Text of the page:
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We have a pretty sizable .NET rich client app that currently uses nHibernate and Firebird embedded for persistence. Due to the nature of the app, we need to load the entire database into memory when the file is loaded, so we get all the costs of an ORM without many of the benefits. The main benefit we do get is the ability to write upgrade code to transition the structure of the data between versions.

We're finding that this setup is both slow and memory intensive (unsurprisingly, given that we're not using it as intended). We could move to a document/KVP DB, but again, given that we're not doing any on-demand loading or searching, it doesn't feel like the right solution.

I've toyed with the idea of binary serialization and somehow archiving off the 'persistence' namespace so that we could load an old format, but it seems a bit of a convoluted approach to what I would think would be a common problem.

What are our options?

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    It's hard to give a good answer to this without more detail. How is you application architectured? Why do you need to load everything; is it because the client will need all the data eventually? Is the data largely interweaved/interdependent? I have an answer in mind but I am afraid it will be donwvoted for being to general. – TheCatWhisperer Jun 12 '15 at 13:01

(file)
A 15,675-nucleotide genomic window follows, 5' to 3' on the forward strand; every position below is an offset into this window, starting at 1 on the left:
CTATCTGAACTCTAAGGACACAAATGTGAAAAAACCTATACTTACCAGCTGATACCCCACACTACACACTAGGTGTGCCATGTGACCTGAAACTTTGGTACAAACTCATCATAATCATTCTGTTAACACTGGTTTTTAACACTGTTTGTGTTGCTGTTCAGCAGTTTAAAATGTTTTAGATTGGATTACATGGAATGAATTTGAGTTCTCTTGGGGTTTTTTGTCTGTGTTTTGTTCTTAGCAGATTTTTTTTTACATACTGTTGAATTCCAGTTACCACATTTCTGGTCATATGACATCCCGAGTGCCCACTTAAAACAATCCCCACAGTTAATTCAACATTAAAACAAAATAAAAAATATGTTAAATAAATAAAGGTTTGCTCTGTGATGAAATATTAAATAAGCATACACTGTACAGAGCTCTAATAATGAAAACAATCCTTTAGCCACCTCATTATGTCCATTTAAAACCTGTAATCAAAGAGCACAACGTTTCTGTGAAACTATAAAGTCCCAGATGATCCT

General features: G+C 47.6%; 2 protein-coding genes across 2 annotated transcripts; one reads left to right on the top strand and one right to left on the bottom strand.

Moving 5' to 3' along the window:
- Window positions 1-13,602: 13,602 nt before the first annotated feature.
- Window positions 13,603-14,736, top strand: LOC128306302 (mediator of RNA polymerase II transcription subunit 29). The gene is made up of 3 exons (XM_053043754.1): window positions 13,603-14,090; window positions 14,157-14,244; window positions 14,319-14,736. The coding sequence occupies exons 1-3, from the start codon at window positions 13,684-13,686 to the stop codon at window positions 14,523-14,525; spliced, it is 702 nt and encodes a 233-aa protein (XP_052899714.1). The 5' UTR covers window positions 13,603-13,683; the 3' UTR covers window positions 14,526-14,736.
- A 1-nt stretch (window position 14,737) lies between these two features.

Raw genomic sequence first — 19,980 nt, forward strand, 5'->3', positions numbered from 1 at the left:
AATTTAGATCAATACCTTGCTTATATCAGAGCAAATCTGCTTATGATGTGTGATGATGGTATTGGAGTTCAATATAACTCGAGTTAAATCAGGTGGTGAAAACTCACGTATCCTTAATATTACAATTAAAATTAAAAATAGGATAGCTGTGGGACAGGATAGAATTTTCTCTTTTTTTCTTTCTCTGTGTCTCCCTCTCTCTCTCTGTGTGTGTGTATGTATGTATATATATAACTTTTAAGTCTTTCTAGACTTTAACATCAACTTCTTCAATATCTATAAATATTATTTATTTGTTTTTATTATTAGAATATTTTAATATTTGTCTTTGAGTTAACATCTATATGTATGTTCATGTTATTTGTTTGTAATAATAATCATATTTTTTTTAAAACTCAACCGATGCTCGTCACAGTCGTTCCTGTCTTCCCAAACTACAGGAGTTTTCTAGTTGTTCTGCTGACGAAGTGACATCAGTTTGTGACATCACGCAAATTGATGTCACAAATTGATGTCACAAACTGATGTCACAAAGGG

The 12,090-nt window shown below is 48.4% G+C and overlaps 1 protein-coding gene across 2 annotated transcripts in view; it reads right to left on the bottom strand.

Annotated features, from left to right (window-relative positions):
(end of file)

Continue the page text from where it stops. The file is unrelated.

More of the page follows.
• Essentially, it's simulation app where users are either editing or running the model. Running requires everything to be loaded, and it's very rare that a user edits without running afterwards. We decided to front-load the IO cost rather than leaving it until the first run. Hope that clarifies things. – Ben Hughes Jun 13 '15 at 23:21
  • Thanks, and how is your application currently architechtured? – TheCatWhisperer Jun 16 '15 at 12:30
  • Why not just skip the ORM and read and write direct to DB? – paparazzo Jun 19 '15 at 11:56
  • For a couple of reasons. Firstly, it won't solve our issue (we'd still be loading every row out of the DB) plus we'd have to hand-craft the SQL to do it. I'm not sure it would give us anything, especially for the effort involved. – Ben Hughes Jun 20 '15 at 12:43
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For info, I went down the binary serialization path, with a light-weight mapping structure between the domain and the serializer. Initial, unoptimized tests have it at about 40% faster than nHibernate.

I'm hoping to get approval to open source it - if I do I'll edit this answer with the details.

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